This is a guest blog post by Allie Hoffman of The Pari Project. Before I left Cambodia, Allie took over the TEDxPhnomPenh license and recently organized a team to execute Cambodia’s second TEDx event. Below she describes our motives for starting this event in the first place, how doing something “for the local people” only works if it is “with”, and how the juxtaposition of expat and local development workers can lead to interesting personal insights.
I am sad that I missed this second TEDxPhnomPenh event, but I’m proud of the team that put it together and I love learning about the impact it is continuing to make. Read on to learn about Allie’s journey through this process!
From the start, TEDxPhnomPenh was about bringing the TED brand – ideas worth spreading – to Cambodia, where we thought young people were hungry for the opportunity to share, question, challenge, explore and create. Our version of TEDx was centered around young Cambodians and what the event might mean to them.
Executing the event the first time, we had a room full of 120 people who experienced 12 amazing TEDxTalks. The audience, we estimate, was 70 – 75% Khmer.
We just recently organized the second TEDx in Cambodia. This time we wanted to expand the brand, and include more people in the TEDxPP experience. So we got busy planning a second event – a simulcast event – and set up a team to execute that, while the team for the live event stayed busy coaching speakers, counting tickets, and dressing up the space so it was camera ready.
Two weeks before the event, the MC, Vanna Sann asked me to lunch. Everyone loved having Vanna as the MC. He is well-spoken, articulate, clever and totally in tune with the event and what we were trying to do.
He had seen the ticketing spreadsheets; the entries showed over 75% Western attendees. We had set up a system that required people to electronically submit for a ticket. We thought the system would run itself, as long as we promoted via Khmer media channels. With all of the rest of the planning going on, I had not been carefully monitoring the results.
What I had not expected was that the young Khmer population at whom we were targeting the event would not be as quick to register as their Western counterparts. Vanna was brutally honest: “I’m not doing this so that I can look out onto that audience and see a bunch of Western faces.”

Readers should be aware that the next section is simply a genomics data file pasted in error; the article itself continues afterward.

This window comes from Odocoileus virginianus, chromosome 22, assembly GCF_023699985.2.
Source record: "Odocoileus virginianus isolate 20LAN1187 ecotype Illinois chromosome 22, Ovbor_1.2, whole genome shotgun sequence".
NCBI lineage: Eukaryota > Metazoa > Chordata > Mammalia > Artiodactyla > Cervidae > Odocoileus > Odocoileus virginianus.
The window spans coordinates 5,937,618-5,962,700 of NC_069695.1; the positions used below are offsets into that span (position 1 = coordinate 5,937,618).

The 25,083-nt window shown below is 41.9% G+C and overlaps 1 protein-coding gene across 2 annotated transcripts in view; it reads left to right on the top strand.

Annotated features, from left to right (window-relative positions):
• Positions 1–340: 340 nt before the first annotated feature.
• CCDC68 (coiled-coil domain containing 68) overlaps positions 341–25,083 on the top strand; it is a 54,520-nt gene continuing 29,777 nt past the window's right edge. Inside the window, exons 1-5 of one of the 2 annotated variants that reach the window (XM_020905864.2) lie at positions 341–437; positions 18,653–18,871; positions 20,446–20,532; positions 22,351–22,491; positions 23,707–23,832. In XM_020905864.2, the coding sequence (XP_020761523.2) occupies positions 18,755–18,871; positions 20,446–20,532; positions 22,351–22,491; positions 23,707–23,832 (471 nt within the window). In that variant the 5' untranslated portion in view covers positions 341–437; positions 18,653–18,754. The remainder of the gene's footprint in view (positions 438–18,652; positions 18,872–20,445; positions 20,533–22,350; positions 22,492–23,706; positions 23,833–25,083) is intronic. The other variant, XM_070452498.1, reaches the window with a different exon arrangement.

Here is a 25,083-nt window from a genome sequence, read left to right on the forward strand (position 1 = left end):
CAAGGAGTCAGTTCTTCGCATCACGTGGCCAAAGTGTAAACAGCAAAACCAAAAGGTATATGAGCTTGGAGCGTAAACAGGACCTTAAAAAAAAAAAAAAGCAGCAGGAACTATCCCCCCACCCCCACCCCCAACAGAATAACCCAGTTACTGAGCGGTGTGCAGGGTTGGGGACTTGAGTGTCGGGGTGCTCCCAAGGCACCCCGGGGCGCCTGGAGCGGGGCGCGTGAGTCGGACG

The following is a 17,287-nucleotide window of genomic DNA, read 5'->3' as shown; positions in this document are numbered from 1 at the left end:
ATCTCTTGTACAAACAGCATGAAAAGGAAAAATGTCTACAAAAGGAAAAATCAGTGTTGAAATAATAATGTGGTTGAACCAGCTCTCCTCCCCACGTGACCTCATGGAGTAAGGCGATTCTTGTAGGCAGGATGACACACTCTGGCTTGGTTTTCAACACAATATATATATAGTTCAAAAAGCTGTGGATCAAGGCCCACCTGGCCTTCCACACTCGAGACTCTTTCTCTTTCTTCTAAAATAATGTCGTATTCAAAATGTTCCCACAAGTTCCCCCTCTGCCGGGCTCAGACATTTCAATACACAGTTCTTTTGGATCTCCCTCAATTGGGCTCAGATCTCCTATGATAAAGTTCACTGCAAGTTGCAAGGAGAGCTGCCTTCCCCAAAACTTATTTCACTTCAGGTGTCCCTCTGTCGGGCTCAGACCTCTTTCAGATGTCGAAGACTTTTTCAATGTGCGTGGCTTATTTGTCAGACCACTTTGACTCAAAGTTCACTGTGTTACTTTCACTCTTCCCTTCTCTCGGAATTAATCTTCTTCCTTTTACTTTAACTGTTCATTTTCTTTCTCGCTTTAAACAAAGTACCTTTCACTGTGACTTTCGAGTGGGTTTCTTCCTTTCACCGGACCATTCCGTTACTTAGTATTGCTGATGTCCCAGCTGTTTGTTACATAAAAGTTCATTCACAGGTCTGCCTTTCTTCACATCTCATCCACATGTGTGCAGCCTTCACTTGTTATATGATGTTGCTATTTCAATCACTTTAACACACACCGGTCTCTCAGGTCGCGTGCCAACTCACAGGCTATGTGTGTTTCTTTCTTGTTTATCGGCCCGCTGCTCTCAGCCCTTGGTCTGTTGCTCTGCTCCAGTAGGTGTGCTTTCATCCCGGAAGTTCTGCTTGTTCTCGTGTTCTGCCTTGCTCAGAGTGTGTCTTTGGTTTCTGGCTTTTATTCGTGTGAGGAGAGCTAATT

Sitting at the lunch table, it felt like he was taking my internal conflicts about who I want to be in Cambodia versus who I am comfortable being, and throwing them back. It is easy to be a foreigner working in development in Phnom Penh; it’s a lot harder to push past the immediate comforts of lovely restaurants, great bars, and a lively social life – to create something enduring in a culture that I am still learning about.
I got back to the office, turned a sheet of paper over, and scribbled on the back:
Collaboration & Openness
Empowering People/Providing Opportunities
Seeing those words in print changed something. Over the next two weeks, we went into the database and reworked the ticketing, bringing us to 60% Khmer attendance by the time the event came around. We lost one MC, but gained another: Thul Rithy. Charismatic, funny, clever and sarcastic: he was amazing. Now he will go on to continue to lead KhmerTalks, which he founded as a way to spread the TED experience in Khmer. KhmerTalks returns to Phnom Penh on February 25th. His participation in both events brings the ‘ideas worth spreading’ movement forward significantly.
In the end, the event went off without any major glitches. The stage that day hosted 14 talks including speakers came from America, Australia, Cambodia, India, New Zealand, Spain and Singapore.
One of my favorites was Khiev Kosal. Convicted of attempted murder at age 16, he grew up in a prison system in the US that somehow allowed him to find his voice. After being deported to Cambodia upon release, he now shares his poetry via spoken word. As he got off the stage, one of our technicians was in tears. They embraced for a long time; as others crowded around to congratulate him on what had been an enormously commanding 18 minutes, they held close – complete strangers – both sharing something powerful with the other.
I knew leading TEDxPhnomPenh would challenge me. I didn’t expect the challenge to be so personal. Am I changed? I think so. I find myself looking at the hiring process at Pari differently, asking different questions to potential clients, staying longer in certain conversations, migrating to different people in social settings. Will it last? Here’s hoping.